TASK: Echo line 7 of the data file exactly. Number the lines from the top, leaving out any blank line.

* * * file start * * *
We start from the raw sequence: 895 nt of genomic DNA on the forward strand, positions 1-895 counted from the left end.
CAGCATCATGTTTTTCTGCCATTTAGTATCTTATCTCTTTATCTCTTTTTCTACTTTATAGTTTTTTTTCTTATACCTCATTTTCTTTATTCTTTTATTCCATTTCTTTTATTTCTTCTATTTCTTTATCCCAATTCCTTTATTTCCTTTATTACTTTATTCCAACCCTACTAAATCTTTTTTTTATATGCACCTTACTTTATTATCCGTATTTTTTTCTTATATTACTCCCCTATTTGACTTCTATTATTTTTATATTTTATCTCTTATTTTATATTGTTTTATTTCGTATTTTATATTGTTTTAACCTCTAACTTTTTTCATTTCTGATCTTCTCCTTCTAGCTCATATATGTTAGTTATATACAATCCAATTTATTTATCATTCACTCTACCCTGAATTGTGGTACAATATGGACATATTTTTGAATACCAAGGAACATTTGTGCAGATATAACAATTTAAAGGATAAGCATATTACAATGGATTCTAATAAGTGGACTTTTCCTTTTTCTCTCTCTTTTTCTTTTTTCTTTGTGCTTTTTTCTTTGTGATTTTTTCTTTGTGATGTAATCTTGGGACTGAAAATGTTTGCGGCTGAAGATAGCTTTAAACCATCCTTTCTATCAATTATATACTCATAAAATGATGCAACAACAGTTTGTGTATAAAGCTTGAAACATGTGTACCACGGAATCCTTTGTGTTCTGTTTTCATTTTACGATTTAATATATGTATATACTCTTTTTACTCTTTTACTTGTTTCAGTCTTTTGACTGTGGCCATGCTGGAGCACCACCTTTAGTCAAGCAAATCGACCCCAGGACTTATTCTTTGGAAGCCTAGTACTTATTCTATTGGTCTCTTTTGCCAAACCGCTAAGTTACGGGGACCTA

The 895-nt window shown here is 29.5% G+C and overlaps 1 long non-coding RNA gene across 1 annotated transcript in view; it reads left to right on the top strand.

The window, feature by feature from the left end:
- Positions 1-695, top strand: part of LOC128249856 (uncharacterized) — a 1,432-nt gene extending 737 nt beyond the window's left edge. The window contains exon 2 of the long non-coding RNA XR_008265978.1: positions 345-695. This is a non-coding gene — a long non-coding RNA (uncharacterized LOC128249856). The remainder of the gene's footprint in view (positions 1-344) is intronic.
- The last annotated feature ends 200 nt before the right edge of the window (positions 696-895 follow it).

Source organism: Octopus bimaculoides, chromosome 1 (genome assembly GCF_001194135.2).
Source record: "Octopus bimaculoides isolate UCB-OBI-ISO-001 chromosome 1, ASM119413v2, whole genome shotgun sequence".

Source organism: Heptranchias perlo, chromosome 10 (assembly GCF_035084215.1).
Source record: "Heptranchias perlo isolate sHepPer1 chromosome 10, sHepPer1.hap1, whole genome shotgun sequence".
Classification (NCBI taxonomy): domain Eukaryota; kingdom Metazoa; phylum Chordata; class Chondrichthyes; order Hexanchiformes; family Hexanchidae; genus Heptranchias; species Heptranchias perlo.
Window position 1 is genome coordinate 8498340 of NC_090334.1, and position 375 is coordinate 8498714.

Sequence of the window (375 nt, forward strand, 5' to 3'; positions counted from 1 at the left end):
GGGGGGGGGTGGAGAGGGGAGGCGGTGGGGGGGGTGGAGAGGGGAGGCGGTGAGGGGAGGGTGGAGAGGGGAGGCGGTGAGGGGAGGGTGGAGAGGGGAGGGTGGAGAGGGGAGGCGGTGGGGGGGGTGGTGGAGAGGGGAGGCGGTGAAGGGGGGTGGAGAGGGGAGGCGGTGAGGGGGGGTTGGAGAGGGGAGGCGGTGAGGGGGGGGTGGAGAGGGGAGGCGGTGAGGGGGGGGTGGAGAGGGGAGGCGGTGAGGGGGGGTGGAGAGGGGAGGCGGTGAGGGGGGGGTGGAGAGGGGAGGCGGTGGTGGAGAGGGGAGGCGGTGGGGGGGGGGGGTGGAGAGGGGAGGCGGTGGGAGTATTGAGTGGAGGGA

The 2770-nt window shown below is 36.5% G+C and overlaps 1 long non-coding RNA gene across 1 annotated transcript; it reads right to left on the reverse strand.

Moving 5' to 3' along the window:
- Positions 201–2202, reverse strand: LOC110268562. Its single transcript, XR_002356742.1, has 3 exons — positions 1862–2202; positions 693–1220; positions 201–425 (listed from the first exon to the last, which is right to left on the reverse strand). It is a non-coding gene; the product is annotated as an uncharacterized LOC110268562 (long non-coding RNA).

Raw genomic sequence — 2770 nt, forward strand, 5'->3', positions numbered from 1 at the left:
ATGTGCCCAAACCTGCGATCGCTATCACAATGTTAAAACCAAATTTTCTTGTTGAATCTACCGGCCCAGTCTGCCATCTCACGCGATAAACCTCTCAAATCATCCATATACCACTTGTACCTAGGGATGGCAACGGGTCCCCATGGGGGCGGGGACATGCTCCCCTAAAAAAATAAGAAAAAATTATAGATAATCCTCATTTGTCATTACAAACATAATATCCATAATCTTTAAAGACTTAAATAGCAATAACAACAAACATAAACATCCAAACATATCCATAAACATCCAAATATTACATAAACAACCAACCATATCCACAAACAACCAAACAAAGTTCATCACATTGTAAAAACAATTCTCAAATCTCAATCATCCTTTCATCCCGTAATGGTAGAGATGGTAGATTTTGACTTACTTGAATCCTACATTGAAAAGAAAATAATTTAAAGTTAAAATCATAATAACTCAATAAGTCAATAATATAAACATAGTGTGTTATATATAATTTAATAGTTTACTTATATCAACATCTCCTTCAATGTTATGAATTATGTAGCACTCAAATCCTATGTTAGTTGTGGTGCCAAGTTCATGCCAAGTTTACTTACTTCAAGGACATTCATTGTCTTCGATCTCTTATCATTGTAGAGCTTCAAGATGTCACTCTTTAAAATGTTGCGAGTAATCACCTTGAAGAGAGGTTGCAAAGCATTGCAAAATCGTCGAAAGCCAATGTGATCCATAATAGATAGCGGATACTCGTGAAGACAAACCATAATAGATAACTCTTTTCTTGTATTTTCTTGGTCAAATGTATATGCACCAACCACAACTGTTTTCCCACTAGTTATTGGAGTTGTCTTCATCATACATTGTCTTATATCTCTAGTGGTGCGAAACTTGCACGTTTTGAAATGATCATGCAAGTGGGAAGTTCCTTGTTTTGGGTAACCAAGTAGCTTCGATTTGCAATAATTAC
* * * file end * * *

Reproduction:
Source organism: Octopus bimaculoides, chromosome 1 (genome assembly GCF_001194135.2).